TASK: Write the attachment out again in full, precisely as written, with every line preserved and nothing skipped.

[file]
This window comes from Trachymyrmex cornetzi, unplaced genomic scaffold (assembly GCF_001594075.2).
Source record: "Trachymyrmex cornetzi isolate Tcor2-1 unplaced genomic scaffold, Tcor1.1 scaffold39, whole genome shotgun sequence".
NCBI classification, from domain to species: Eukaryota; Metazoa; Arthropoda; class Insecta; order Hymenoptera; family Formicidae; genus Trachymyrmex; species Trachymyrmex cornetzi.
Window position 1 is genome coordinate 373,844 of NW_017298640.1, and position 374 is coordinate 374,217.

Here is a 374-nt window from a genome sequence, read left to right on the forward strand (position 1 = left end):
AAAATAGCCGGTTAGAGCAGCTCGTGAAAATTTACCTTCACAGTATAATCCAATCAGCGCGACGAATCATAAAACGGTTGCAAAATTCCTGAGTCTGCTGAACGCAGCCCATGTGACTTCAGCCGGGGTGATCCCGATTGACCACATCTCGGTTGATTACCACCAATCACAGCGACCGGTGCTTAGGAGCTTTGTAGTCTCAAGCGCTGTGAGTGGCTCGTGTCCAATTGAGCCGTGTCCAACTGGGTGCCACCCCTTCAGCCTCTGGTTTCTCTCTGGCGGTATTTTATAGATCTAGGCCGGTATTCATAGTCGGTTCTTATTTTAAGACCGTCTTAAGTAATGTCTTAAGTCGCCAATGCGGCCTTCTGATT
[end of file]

This window comes from Trachymyrmex cornetzi, unplaced genomic scaffold (assembly GCF_001594075.2).
Source record: "Trachymyrmex cornetzi isolate Tcor2-1 unplaced genomic scaffold, Tcor1.1 scaffold39, whole genome shotgun sequence".
NCBI classification, from domain to species: Eukaryota; Metazoa; Arthropoda; class Insecta; order Hymenoptera; family Formicidae; genus Trachymyrmex; species Trachymyrmex cornetzi.
Window position 1 is genome coordinate 373,844 of NW_017298640.1, and position 374 is coordinate 374,217.

Here is a 374-nt window from a genome sequence, read left to right on the forward strand (position 1 = left end):
AAAATAGCCGGTTAGAGCAGCTCGTGAAAATTTACCTTCACAGTATAATCCAATCAGCGCGACGAATCATAAAACGGTTGCAAAATTCCTGAGTCTGCTGAACGCAGCCCATGTGACTTCAGCCGGGGTGATCCCGATTGACCACATCTCGGTTGATTACCACCAATCACAGCGACCGGTGCTTAGGAGCTTTGTAGTCTCAAGCGCTGTGAGTGGCTCGTGTCCAATTGAGCCGTGTCCAACTGGGTGCCACCCCTTCAGCCTCTGGTTTCTCTCTGGCGGTATTTTATAGATCTAGGCCGGTATTCATAGTCGGTTCTTATTTTAAGACCGTCTTAAGTAATGTCTTAAGTCGCCAATGCGGCCTTCTGATT